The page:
Matthew did not drop the case it was dismissed on a technicality in the statute of limitations in contract tort law. In Florida, the statute of limitations is 4 years on a contract tort. We sued in Florida. In California, it is two years. They, the record label’s attorney joined forces with Thalar and McGee Entertainment and contrived a viable statement that is a matter of record in Tampa Florida Circuit Court. I quote: “We are not saying that a contract was struck with Matthew Trippe but if it was signed, it would be signed in California, therefore the statute of limitations would have expired.” The case was dismissed. It is a matter of record ladies and gentleman. I spent 3 years proving that Matthew John Trippe is the one that cloned Frank Farrano alias Nikki Sixx for an injury that incapacitated him where he was not able to sign with the record company and Mick Mars discovered Matthew Trippe in California and he is the one that took Matthew John Trippe to Doug Thalar and boom, it happened, Matthew Trippe is the one that did all the tours, wrote the majority of the music and if you should read his interviews, you will see as I did on many occasions, doubt my intelligence as one of the greatest investigators that existed in our lifetime in those rock magazines, I read every title of each rag mag. and then it happened, I got this wild ass idea and started looking at body parts on both men and compared pictures of each man. Naturally, you would never guess in a million years that we have different everything and if we are blessed with two of anything, one is always smaller than the other, i.e. breast, one is smaller than the other, belly buttons, no two alike, toes no two alike etc. etc. You will see that Farrano has blue eyes with green contacts. Matthew Trippe has GREEN eyes and the NICKKI SIXX that gave those interviews has GREEN EYES.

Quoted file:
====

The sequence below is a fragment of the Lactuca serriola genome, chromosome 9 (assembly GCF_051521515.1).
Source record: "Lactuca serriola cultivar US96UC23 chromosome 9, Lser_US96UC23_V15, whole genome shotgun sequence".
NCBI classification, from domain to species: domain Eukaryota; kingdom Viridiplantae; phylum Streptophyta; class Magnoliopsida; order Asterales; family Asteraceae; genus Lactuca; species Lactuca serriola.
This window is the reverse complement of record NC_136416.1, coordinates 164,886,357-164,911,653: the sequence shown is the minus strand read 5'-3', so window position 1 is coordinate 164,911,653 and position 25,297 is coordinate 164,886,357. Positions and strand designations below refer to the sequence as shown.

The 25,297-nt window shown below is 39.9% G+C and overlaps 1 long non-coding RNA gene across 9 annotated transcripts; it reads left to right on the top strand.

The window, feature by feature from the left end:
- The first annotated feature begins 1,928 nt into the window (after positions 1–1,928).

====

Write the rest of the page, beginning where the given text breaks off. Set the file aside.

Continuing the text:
I had over six hours of proof that was subpoenaed by the opposition, thinking it would be a walk in the park with my deposition. Well it wasn’t and right after that deposition is when they decided to come clean without saying they committed any tort against an imposter.

If I had not heard those two assholes on the phone, McGee and Thaler wanting Matthew Trippe, the weirdo, DRUNK, Pervert and anything else you Neanderthal fuck bugs can call him.
They wanted him to join forces with them again to replace another with him.
I have stayed silent for many years but after reading this tripe, the record must be set straight that Matthew John Trippe is the Nikki Sixx that helped bring the success that Motely Crue enjoyed at his expense in the eighties.

Nikki my love, there is a song dedicated to you and it is about Matthew and you when you and him were on the dock in Fort Myers. He loved you very much and only you, him and me know what happened that day.